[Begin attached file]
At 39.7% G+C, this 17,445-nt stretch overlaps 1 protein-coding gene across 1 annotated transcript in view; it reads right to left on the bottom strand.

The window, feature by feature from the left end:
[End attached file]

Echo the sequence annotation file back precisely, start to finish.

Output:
At 39.7% G+C, this 17,445-nt stretch overlaps 1 protein-coding gene across 1 annotated transcript in view; it reads right to left on the bottom strand.

The window, feature by feature from the left end: